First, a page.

The dollar was mixed in cautious Asian trade Thursday ahead of next week's US Federal Reserve policy meeting that could see the bank wind down its stimulus programme.
The greenback fetched 102.57 yen in Tokyo, up from 102.40 yen in New York Wednesday but still off levels around 103.30 yen earlier this week.
The euro strengthened to $1.3791 and 141.47 yen compared with $1.3785 and 141.19 yen.
Dealers said there were few fresh factors to drive business with some investors buying the US unit on dips.
A series of strong US data recently -- including falling unemployment and strong economic growth -- have led many analysts to bet the Fed will cut its bond-buying this month.
And on Tuesday those expectations were amplified when Democrats and Republicans announced a two-year budget deal which, if passed by Congress, would avert a shutdown crisis such as the one that paralysed Washington in October.
Economists said the news had given the Fed -- which has expressed concern over Washington's repeated policy brinksmanship -- more ammunition to chip away at its $85 billion a month asset purchase programme.
"It's important to remember that the budget standoff was the main reason for the Fed to delay tapering in September," Benjamin Schroeder, strategist at Commerzbank, told Dow Jones Newswires.
The central bank has said it will only start reeling in its stimulus once the world's biggest economy is on a firm footing. The Fed's two-day policy meeting starts on December 17.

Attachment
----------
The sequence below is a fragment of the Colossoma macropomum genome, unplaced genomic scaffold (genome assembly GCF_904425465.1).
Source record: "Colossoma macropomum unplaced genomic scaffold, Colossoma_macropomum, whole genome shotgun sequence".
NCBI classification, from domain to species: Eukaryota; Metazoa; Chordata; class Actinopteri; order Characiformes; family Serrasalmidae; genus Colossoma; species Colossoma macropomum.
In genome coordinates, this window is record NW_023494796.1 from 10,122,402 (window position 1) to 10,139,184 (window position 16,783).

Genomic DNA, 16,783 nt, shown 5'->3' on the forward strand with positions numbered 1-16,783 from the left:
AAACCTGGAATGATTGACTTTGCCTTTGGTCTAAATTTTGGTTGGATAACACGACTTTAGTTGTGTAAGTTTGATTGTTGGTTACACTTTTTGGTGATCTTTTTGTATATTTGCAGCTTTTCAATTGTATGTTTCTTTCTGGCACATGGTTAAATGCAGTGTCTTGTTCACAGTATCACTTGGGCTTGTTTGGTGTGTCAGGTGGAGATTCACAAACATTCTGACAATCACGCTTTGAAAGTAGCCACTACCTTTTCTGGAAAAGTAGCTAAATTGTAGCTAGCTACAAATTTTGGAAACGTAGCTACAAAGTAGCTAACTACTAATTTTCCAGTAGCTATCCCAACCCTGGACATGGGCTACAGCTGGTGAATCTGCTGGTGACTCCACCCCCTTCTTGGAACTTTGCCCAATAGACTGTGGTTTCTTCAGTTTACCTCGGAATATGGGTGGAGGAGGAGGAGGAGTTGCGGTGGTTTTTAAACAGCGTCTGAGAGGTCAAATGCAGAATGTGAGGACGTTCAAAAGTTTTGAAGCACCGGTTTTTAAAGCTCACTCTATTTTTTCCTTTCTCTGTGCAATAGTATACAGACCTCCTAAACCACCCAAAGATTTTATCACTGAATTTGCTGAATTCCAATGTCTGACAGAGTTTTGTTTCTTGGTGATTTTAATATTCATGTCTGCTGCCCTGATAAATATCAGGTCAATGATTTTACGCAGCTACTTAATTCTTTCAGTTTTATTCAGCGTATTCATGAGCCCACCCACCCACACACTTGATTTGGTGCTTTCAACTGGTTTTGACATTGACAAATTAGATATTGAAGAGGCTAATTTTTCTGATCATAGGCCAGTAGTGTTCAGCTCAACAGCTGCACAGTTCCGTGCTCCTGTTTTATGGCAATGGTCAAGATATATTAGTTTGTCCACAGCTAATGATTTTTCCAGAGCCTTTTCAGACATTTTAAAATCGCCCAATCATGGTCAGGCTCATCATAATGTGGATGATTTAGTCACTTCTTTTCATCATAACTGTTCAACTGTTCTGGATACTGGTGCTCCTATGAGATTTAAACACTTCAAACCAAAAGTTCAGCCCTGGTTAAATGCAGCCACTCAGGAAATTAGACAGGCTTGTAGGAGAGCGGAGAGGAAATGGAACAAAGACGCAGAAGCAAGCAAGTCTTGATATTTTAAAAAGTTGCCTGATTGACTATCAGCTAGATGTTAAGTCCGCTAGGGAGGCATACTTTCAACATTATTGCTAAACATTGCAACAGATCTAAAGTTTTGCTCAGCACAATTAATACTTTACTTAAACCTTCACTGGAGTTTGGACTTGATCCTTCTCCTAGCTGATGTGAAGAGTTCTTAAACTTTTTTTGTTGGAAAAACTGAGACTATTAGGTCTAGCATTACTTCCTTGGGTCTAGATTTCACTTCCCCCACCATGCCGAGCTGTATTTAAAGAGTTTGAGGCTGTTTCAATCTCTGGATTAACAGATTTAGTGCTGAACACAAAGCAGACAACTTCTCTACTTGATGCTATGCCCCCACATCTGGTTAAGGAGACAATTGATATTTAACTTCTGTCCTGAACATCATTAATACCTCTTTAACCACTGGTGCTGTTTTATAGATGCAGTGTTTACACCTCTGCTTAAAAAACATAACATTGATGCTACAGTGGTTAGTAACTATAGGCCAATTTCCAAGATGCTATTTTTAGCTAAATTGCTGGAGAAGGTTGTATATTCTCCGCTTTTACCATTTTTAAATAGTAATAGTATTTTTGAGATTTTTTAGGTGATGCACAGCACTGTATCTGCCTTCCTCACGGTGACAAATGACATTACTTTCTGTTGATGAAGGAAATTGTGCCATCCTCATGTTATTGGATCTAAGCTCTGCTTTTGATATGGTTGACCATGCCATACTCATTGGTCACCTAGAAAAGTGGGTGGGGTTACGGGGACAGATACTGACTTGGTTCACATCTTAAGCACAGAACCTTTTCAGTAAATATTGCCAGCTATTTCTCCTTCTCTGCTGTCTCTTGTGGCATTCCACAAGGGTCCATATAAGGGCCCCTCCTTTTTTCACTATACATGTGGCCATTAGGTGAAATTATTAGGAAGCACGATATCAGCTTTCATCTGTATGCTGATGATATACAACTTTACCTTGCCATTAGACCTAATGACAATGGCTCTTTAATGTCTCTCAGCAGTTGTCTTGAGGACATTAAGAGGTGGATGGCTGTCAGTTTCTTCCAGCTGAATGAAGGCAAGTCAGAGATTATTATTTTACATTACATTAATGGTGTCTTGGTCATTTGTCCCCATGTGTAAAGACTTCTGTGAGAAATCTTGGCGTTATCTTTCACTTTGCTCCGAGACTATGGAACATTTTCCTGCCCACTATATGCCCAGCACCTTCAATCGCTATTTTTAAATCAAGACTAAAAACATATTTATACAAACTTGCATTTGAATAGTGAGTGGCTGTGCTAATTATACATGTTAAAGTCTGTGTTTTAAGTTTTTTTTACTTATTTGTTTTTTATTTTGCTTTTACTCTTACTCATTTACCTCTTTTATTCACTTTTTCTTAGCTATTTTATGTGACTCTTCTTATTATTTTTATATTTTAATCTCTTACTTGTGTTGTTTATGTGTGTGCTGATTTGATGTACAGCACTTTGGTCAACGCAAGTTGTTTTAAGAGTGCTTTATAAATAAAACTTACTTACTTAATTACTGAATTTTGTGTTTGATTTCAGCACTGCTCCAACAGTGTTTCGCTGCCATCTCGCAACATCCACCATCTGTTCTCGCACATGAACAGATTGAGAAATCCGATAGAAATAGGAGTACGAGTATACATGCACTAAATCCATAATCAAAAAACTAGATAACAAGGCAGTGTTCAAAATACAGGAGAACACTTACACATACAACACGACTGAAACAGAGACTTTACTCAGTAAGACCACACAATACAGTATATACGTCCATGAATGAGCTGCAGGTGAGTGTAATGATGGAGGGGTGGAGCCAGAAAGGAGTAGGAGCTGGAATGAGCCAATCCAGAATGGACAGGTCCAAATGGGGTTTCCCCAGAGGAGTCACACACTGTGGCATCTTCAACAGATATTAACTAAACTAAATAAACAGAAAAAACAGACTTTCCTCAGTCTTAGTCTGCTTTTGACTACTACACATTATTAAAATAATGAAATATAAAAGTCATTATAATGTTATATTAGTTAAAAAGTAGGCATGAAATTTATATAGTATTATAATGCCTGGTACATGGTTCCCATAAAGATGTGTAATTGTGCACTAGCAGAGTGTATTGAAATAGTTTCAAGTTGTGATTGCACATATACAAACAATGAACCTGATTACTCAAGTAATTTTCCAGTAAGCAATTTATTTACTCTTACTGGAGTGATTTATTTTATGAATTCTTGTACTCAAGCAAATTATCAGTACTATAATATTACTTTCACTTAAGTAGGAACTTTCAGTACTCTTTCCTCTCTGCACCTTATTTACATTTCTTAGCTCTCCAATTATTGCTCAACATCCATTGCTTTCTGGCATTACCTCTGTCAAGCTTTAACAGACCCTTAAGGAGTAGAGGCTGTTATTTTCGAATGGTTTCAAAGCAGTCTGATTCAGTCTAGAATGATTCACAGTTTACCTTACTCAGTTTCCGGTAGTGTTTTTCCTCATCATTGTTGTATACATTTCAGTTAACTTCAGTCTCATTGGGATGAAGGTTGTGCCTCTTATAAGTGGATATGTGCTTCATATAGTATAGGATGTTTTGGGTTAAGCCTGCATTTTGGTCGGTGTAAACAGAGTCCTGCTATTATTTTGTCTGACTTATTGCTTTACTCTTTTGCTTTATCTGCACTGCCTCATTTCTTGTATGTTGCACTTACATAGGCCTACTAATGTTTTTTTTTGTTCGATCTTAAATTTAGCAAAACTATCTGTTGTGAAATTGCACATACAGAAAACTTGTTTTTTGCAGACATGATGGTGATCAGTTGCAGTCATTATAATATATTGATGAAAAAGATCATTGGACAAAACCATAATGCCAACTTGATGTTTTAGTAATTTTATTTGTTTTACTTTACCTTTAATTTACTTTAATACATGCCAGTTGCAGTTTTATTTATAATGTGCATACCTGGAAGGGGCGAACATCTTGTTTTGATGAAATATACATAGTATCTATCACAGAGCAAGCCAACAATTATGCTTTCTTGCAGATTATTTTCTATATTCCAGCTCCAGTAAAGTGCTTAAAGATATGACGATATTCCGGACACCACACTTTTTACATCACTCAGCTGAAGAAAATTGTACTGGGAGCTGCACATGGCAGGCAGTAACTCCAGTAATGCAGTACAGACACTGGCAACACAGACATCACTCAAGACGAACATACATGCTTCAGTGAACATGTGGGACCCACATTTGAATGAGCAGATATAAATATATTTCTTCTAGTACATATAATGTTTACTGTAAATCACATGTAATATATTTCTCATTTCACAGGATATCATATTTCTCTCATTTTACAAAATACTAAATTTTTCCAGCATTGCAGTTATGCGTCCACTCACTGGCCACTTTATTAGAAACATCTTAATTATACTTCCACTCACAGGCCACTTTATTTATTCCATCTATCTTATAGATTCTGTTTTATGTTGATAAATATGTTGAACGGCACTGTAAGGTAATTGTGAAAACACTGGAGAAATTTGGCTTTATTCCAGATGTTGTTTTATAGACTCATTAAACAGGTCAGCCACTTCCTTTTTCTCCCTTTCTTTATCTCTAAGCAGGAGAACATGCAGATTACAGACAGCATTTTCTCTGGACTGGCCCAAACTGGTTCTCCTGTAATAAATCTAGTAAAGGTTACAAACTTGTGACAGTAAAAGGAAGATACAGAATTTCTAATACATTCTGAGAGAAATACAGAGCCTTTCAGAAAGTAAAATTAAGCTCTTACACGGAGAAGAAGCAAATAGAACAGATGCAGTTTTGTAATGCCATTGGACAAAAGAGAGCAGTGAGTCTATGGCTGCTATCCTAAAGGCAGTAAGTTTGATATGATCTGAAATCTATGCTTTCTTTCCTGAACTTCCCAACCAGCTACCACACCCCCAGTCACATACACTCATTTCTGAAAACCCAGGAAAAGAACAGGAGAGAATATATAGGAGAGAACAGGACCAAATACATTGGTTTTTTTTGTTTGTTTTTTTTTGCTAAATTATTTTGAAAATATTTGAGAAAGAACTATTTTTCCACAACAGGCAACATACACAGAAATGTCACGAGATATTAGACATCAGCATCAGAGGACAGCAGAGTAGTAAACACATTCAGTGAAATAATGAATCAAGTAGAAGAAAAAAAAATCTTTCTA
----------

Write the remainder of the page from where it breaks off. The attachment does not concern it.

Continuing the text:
"We expect the solid US retail sales number, if anything, to reinforce market expectations of tapering sooner rather than later, and sentiment will likely remain one of cautiousness ahead of the (Fed meeting) next week," Credit Agricole said.
It added that "it appears likely that, at the very least, the Fed will use the December meeting to lay the groundwork for a January taper".
European Central Bank President Mario Draghi will testify on policy before the EU parliament later Thursday, while eurozone industrial production figures are also due to be released.
The euro has enjoyed strong support since the ECB last week held off any new interest rate cuts despite prolonged low inflation. That followed its surprise cut last month of its central refinancing rate by a quarter-point to counter the threat of deflation.
The dollar was mixed against other Asia-Pacific currencies.
It rose to 32.08 Thai baht against 32.02 baht Wednesday, to Sg$1.2526 from Sg$1.2494, to Tw$29.60 from Tw$29.55, and to 61.61 Indian rupees from 61.36 rupees.
The greenback weakened to 11,960 Indonesian rupiah from 11,985 rupiah, to 44.18 Philippine pesos from 44.27 pesos, and to 1,050.99 South Korean won from 1,052.60 won.
The Australian dollar fell to 90.29 US cents from 91.35 cents, while the Chinese yuan bought 16.86 yen from 16.92 yen.